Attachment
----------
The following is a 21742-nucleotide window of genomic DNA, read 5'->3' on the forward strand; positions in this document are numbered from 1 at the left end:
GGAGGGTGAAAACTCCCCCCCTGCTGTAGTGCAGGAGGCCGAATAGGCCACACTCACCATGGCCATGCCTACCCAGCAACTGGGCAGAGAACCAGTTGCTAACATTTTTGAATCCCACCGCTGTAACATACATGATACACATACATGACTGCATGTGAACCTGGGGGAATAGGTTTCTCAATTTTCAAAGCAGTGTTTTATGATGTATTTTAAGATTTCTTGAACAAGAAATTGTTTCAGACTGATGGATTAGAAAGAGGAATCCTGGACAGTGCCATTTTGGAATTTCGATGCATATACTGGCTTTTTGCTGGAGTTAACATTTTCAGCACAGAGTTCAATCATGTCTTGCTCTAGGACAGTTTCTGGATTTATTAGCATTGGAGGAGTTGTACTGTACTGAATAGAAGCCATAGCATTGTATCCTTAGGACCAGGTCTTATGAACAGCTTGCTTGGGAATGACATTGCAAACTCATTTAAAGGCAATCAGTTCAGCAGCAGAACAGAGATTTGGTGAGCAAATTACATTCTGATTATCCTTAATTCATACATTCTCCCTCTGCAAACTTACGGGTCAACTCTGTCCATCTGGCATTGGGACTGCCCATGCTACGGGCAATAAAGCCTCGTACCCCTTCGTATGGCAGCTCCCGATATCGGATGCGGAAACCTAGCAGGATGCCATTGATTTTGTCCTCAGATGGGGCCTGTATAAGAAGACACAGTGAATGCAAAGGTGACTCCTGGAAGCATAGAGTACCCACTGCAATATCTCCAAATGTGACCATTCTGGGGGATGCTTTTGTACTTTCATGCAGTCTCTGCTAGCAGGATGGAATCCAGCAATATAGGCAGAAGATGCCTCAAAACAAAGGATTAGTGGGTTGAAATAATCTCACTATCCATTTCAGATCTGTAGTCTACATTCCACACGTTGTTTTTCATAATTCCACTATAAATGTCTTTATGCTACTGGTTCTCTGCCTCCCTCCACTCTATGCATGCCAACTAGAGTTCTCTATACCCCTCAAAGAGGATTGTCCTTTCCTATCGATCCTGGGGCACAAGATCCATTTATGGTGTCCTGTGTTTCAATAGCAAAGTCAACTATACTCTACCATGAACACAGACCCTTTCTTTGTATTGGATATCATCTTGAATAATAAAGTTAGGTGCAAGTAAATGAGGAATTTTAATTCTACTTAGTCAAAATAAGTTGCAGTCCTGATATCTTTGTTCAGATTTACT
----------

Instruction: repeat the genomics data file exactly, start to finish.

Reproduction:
The following is a 21742-nucleotide window of genomic DNA, read 5'->3' on the forward strand; positions in this document are numbered from 1 at the left end:
GGAGGGTGAAAACTCCCCCCCTGCTGTAGTGCAGGAGGCCGAATAGGCCACACTCACCATGGCCATGCCTACCCAGCAACTGGGCAGAGAACCAGTTGCTAACATTTTTGAATCCCACCGCTGTAACATACATGATACACATACATGACTGCATGTGAACCTGGGGGAATAGGTTTCTCAATTTTCAAAGCAGTGTTTTATGATGTATTTTAAGATTTCTTGAACAAGAAATTGTTTCAGACTGATGGATTAGAAAGAGGAATCCTGGACAGTGCCATTTTGGAATTTCGATGCATATACTGGCTTTTTGCTGGAGTTAACATTTTCAGCACAGAGTTCAATCATGTCTTGCTCTAGGACAGTTTCTGGATTTATTAGCATTGGAGGAGTTGTACTGTACTGAATAGAAGCCATAGCATTGTATCCTTAGGACCAGGTCTTATGAACAGCTTGCTTGGGAATGACATTGCAAACTCATTTAAAGGCAATCAGTTCAGCAGCAGAACAGAGATTTGGTGAGCAAATTACATTCTGATTATCCTTAATTCATACATTCTCCCTCTGCAAACTTACGGGTCAACTCTGTCCATCTGGCATTGGGACTGCCCATGCTACGGGCAATAAAGCCTCGTACCCCTTCGTATGGCAGCTCCCGATATCGGATGCGGAAACCTAGCAGGATGCCATTGATTTTGTCCTCAGATGGGGCCTGTATAAGAAGACACAGTGAATGCAAAGGTGACTCCTGGAAGCATAGAGTACCCACTGCAATATCTCCAAATGTGACCATTCTGGGGGATGCTTTTGTACTTTCATGCAGTCTCTGCTAGCAGGATGGAATCCAGCAATATAGGCAGAAGATGCCTCAAAACAAAGGATTAGTGGGTTGAAATAATCTCACTATCCATTTCAGATCTGTAGTCTACATTCCACACGTTGTTTTTCATAATTCCACTATAAATGTCTTTATGCTACTGGTTCTCTGCCTCCCTCCACTCTATGCATGCCAACTAGAGTTCTCTATACCCCTCAAAGAGGATTGTCCTTTCCTATCGATCCTGGGGCACAAGATCCATTTATGGTGTCCTGTGTTTCAATAGCAAAGTCAACTATACTCTACCATGAACACAGACCCTTTCTTTGTATTGGATATCATCTTGAATAATAAAGTTAGGTGCAAGTAAATGAGGAATTTTAATTCTACTTAGTCAAAATAAGTTGCAGTCCTGATATCTTTGTTCAGATTTACT